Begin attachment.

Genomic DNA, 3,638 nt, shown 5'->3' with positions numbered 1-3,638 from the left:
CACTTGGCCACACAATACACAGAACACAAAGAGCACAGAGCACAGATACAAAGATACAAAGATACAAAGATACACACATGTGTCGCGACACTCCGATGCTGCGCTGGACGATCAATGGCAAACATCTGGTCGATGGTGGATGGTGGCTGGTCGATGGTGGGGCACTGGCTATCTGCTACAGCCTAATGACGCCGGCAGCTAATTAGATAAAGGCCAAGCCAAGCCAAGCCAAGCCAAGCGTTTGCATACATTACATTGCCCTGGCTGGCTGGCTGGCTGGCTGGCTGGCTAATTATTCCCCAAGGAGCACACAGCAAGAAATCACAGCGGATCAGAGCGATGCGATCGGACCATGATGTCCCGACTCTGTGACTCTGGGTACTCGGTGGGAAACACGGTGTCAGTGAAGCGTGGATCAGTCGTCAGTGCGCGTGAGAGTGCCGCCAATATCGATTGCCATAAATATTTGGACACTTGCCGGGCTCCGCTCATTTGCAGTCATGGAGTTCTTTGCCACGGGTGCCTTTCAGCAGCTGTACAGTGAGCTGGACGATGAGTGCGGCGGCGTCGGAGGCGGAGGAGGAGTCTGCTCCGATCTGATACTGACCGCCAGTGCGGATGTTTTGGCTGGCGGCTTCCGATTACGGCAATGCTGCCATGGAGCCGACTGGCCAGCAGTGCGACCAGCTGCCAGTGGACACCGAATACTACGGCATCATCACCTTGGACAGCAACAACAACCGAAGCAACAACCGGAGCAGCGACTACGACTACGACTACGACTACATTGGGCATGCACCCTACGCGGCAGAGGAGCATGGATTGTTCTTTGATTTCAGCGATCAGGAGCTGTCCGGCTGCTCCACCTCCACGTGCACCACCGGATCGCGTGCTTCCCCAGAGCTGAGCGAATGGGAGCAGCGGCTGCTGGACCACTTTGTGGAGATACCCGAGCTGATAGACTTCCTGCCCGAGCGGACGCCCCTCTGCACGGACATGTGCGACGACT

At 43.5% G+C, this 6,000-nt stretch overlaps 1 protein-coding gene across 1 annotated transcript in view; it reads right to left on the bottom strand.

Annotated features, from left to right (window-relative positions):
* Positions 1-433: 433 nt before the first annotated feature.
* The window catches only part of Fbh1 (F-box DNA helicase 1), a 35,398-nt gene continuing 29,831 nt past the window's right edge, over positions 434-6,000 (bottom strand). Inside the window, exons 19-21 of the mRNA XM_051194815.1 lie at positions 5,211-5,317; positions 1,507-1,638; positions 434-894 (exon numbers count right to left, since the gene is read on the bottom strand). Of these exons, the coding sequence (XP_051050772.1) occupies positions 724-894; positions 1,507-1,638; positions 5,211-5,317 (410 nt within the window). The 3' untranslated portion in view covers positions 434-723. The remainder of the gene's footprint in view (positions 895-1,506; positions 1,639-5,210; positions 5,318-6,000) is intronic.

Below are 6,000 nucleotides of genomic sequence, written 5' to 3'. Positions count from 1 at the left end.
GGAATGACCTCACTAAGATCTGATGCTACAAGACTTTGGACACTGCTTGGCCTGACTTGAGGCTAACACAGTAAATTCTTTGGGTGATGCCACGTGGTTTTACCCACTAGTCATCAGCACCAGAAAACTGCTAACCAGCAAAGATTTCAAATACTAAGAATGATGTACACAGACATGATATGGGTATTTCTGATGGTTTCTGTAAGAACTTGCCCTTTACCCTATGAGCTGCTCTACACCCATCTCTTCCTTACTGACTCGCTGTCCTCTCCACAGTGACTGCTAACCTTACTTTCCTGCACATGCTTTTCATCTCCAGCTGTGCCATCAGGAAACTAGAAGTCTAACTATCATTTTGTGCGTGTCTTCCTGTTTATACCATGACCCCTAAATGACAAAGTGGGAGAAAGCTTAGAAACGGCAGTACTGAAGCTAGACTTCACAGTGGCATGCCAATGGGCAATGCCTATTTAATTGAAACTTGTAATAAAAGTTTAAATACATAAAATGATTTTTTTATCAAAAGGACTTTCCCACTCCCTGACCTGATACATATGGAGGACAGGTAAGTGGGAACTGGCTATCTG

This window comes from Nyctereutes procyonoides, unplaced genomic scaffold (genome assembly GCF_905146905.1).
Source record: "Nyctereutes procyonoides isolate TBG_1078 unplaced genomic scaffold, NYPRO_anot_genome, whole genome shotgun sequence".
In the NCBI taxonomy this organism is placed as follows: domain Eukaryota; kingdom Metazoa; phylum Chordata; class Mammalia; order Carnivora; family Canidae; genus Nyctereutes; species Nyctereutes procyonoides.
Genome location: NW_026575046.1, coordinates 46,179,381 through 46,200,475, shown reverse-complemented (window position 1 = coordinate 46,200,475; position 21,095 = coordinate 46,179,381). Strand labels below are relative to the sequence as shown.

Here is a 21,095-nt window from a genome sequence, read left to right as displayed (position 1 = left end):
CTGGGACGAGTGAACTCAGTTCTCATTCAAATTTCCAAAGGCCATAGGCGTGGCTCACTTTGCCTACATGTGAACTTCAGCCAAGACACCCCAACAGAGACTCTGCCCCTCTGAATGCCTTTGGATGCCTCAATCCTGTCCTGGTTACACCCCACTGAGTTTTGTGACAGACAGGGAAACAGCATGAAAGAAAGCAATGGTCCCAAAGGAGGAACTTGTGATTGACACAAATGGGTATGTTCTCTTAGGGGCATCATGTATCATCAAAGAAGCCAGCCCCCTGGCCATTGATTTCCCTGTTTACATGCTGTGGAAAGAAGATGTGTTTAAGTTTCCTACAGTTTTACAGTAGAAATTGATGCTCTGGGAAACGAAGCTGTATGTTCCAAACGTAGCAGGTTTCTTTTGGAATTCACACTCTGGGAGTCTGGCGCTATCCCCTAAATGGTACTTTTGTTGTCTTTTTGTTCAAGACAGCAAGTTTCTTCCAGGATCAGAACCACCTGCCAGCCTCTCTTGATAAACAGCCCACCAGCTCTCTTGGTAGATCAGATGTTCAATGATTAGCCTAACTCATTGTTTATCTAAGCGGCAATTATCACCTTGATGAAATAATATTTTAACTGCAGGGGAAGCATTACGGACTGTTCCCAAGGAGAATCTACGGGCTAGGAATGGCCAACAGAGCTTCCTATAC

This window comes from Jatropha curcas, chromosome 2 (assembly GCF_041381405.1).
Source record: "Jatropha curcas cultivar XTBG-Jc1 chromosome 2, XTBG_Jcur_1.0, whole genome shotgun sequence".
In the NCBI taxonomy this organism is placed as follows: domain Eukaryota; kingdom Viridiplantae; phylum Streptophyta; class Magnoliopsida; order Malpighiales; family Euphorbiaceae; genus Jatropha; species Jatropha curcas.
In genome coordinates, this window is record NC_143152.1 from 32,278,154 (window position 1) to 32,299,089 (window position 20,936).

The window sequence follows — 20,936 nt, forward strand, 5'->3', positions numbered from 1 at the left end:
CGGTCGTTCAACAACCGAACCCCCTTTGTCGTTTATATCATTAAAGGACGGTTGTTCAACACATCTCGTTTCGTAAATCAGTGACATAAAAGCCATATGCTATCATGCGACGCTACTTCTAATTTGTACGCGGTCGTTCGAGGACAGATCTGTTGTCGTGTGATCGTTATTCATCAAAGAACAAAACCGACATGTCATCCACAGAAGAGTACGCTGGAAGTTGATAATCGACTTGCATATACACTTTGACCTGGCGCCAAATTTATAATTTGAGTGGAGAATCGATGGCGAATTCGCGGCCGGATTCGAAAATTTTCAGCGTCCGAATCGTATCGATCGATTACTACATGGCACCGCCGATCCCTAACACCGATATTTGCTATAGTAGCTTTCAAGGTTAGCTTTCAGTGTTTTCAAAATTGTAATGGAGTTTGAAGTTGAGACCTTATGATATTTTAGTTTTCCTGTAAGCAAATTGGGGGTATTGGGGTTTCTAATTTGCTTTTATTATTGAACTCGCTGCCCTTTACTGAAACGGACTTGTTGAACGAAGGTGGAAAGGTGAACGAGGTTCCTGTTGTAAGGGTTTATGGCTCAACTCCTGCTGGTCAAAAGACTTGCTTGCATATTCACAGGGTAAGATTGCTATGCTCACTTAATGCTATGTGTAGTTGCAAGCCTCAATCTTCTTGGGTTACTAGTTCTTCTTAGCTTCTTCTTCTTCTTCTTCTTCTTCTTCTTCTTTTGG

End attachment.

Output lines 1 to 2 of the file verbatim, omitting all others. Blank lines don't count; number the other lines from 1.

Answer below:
Genomic DNA, 3,638 nt, shown 5'->3' with positions numbered 1-3,638 from the left:
CACTTGGCCACACAATACACAGAACACAAAGAGCACAGAGCACAGATACAAAGATACAAAGATACAAAGATACACACATGTGTCGCGACACTCCGATGCTGCGCTGGACGATCAATGGCAAACATCTGGTCGATGGTGGATGGTGGCTGGTCGATGGTGGGGCACTGGCTATCTGCTACAGCCTAATGACGCCGGCAGCTAATTAGATAAAGGCCAAGCCAAGCCAAGCCAAGCCAAGCGTTTGCATACATTACATTGCCCTGGCTGGCTGGCTGGCTGGCTGGCTGGCTAATTATTCCCCAAGGAGCACACAGCAAGAAATCACAGCGGATCAGAGCGATGCGATCGGACCATGATGTCCCGACTCTGTGACTCTGGGTACTCGGTGGGAAACACGGTGTCAGTGAAGCGTGGATCAGTCGTCAGTGCGCGTGAGAGTGCCGCCAATATCGATTGCCATAAATATTTGGACACTTGCCGGGCTCCGCTCATTTGCAGTCATGGAGTTCTTTGCCACGGGTGCCTTTCAGCAGCTGTACAGTGAGCTGGACGATGAGTGCGGCGGCGTCGGAGGCGGAGGAGGAGTCTGCTCCGATCTGATACTGACCGCCAGTGCGGATGTTTTGGCTGGCGGCTTCCGATTACGGCAATGCTGCCATGGAGCCGACTGGCCAGCAGTGCGACCAGCTGCCAGTGGACACCGAATACTACGGCATCATCACCTTGGACAGCAACAACAACCGAAGCAACAACCGGAGCAGCGACTACGACTACGACTACGACTACATTGGGCATGCACCCTACGCGGCAGAGGAGCATGGATTGTTCTTTGATTTCAGCGATCAGGAGCTGTCCGGCTGCTCCACCTCCACGTGCACCACCGGATCGCGTGCTTCCCCAGAGCTGAGCGAATGGGAGCAGCGGCTGCTGGACCACTTTGTGGAGATACCCGAGCTGATAGACTTCCTGCCCGAGCGGACGCCCCTCTGCACGGACATGTGCGACGACT